S&P: State of Rio de Janeiro Downgraded To 'SD' After Inter-American Development Bank Didn't Receive Debt Service Payment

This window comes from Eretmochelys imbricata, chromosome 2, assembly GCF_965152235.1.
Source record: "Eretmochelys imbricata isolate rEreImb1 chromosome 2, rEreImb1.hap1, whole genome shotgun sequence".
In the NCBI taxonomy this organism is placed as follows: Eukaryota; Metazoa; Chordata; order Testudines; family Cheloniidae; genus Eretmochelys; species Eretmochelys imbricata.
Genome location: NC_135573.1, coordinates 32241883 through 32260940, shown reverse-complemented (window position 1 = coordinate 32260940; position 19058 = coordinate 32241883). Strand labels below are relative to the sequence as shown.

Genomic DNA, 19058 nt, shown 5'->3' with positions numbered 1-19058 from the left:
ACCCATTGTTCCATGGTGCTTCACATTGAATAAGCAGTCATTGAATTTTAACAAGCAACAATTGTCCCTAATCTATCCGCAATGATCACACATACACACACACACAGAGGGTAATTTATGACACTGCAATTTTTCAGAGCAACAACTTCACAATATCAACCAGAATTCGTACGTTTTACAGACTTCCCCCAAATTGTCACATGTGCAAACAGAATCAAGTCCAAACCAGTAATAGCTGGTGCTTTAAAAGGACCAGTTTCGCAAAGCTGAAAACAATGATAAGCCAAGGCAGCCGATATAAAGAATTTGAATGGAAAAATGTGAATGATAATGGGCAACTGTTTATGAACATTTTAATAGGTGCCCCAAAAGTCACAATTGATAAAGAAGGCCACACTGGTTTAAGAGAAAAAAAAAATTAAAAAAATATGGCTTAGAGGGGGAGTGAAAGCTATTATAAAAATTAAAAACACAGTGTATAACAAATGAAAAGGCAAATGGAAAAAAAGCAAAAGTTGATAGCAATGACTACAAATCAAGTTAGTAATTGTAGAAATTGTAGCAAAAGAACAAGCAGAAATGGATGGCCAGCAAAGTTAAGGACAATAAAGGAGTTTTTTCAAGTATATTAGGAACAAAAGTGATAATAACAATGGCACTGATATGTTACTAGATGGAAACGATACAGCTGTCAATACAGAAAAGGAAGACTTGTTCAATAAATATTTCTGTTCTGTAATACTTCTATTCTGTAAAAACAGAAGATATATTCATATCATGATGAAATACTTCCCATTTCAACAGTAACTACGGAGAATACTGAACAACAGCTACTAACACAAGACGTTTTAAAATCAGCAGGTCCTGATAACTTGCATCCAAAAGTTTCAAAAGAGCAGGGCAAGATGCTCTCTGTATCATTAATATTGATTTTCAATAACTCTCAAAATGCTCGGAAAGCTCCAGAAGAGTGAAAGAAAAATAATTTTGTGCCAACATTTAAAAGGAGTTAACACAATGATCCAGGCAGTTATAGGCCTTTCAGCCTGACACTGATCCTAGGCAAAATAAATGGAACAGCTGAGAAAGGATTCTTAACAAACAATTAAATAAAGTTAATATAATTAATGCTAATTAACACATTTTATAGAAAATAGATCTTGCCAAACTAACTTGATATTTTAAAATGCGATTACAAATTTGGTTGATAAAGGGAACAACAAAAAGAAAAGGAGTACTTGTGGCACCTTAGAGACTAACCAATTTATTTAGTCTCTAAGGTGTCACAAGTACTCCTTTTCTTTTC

OREANDA-NEWS. S&P Global Ratings said today that it lowered its global scale 'CCC-' and national scale 'brCCC-' ratings on the state of Rio de Janeiro (Rio) to SD. At the same time, we removed both ratings from CreditWatch with negative implications, where we placed them on Sept. 12, 2016. On Sept. 9, 2016, the state of Rio de Janeiro missed a $46 million debt service payment to the Inter-American Development Bank (IADB). The IADB loan is guaranteed by the sovereign, and we expect it to fulfill the debt service payment in the following weeks. However, since the contract of IADB and Rio doesn't incorporate a stated grace period, according to our criteria, when the contract doesn't incorporate a stated grace period (see: "Timeliness Of Payments: Grace Periods, Guarantees, And Use Of 'D' And 'SD' Ratings," published Oct. 24, 2013), timely payment means no later than five business days after the due date for payment (either by the state or by the federal government as guarantor). As the payment wasn't made within five business days after the due date, we consider this to be a default. S&P defines selective default ('SD') when an obligor has failed to pay one or more of its financial obligations (rated or unrated) when it came due. An 'SD' rating is assigned when S&P believes that the obligor has selectively defaulted on a specific issue or class of obligations, but it will continue to meet its payment obligations on other issues or classes of obligations in a timely manner. In addition to IADB, the state of Rio de Janeiro has payments coming due in September to other multilateral lending agencies and to Credit Suisse. The state would cure its selective default once the missed debt service is paid and if it is current to other creditors. If the payment is made to the IADB, but Rio has outstanding past-due debt service payments, as per our criteria defines, to other creditors, then the ratings on the state would remain at 'SD'. The rating that the state would receive upon emerging from default will depend on our assessment of its willingness and capacity to continue repaying debt and of its overall credit profile.